Russia Awaits Invitation for D-Day Aniversary: France promised Russia's participation

"Every other day I check with our French ambassador," Zakharova says Russia has not yet received an invitation to the D-Day ceremony, although France has announced it will invite Russia

by Sededin Dedovic
Russia Awaits Invitation for D-Day Aniversary: France promised Russia's participation
© Sky News / Youtube channel

Russia announced today that it has not yet received an invitation for the 80th anniversary of the D-Day landings, despite France stating that it would invite Russia to the commemoration, Politico reports. "These reports periodically surface, citing either officials in Paris or local French media," said Maria Zakharova, spokesperson for the Russian Ministry of Foreign Affairs, to the Russian media outlet Izvestia.

"I literally check this information every other day with our French ambassador. So far, there has been no change," she continued. Zakharova said this is not the first time World War II has been used as "manipulation" and a "subject of political games" by Western countries.

The invitation to Russia is quickly becoming a diplomatic puzzle for France as world leaders prepare to gather on the beaches of Normandy on June 6. Last week, Politico reported that several Allied countries from World War II were not thrilled with France’s decision to invite Russia.

Last month, the Liberation Mission, the organizer of the commemorations, confirmed that Russian representatives would be invited to the ceremony, although Russian President Vladimir Putin remains persona non grata due to the war in Ukraine.

The Soviet Union lost 27 million lives in World War II, and Russia has previously been invited to war commemorations in France. But as Russian forces continue their offensive in northern Ukraine, American and British officials share their unease about including Russian representatives.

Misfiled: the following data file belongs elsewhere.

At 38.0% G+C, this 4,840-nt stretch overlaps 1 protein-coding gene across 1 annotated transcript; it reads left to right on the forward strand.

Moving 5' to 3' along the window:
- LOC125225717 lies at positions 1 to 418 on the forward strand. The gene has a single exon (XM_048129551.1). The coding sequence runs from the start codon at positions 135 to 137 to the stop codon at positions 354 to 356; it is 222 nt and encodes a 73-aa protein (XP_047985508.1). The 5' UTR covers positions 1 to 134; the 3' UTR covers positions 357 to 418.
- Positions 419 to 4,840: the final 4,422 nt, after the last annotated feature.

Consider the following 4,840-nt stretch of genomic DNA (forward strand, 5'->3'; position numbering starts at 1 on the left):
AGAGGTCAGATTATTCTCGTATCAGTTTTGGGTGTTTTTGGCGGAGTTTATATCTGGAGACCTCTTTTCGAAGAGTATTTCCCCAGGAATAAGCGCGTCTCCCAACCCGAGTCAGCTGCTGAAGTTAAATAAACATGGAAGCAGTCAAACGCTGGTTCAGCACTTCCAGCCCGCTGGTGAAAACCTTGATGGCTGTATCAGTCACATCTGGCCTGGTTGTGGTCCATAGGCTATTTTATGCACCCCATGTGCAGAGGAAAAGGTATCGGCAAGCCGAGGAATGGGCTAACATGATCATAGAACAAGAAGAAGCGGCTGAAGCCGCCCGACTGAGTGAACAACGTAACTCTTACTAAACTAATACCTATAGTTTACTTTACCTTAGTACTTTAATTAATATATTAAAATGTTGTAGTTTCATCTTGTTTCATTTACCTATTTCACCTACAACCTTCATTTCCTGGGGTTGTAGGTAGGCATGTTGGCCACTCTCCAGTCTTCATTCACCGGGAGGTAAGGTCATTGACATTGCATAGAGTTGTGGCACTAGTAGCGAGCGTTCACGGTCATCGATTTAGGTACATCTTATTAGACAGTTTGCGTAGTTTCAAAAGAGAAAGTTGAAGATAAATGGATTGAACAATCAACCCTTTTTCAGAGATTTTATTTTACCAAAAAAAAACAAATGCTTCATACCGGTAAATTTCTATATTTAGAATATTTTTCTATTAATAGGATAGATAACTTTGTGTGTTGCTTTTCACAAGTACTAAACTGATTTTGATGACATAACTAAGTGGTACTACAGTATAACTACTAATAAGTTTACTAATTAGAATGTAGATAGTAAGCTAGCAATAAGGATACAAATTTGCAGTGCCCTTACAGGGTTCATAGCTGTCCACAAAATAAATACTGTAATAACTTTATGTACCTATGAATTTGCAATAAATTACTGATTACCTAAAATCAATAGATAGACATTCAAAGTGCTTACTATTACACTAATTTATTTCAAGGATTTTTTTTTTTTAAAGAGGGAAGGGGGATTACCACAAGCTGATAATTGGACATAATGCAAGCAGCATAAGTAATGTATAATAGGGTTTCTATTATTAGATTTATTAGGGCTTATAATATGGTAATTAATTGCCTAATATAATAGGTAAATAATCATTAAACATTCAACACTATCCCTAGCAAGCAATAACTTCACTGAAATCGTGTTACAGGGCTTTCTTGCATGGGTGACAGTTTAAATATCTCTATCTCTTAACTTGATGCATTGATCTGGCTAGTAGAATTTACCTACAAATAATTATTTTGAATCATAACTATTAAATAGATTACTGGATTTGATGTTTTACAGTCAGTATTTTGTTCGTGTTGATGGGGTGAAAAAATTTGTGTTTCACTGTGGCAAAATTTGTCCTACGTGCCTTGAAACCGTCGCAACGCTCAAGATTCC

Last week, two White House officials told Politico they were not happy with this gesture. "We would defer to the French government, which is organizing the Normandy commemoration," one of the officials said. "But maybe this will remind the Russians that they once actually fought against real Nazis, not the fictional ones in Ukraine." The Élysée Palace declined to comment on the story, and the Liberation Mission was not immediately available for comment.

What is D-Day?

British, Canadian, and French troops attacked German forces on the shores of northern France on June 6, 1944.

Bomber crews of the US Ninth Airforce leave their B26 Marauder aircraft after returning from a mission to support the D-Day land© Fred Ramage / Getty Images

This was the largest military operation in history up to that point and marked the beginning of the liberation of northwestern Europe from Nazi occupation.

D-Day involved the almost simultaneous landing of tens of thousands of soldiers on five different beaches in Normandy. After more than a year of preparations, D-Day was set to begin on June 5, as it was estimated to be the best chance for calm seas, a full moon, and low tide at dawn.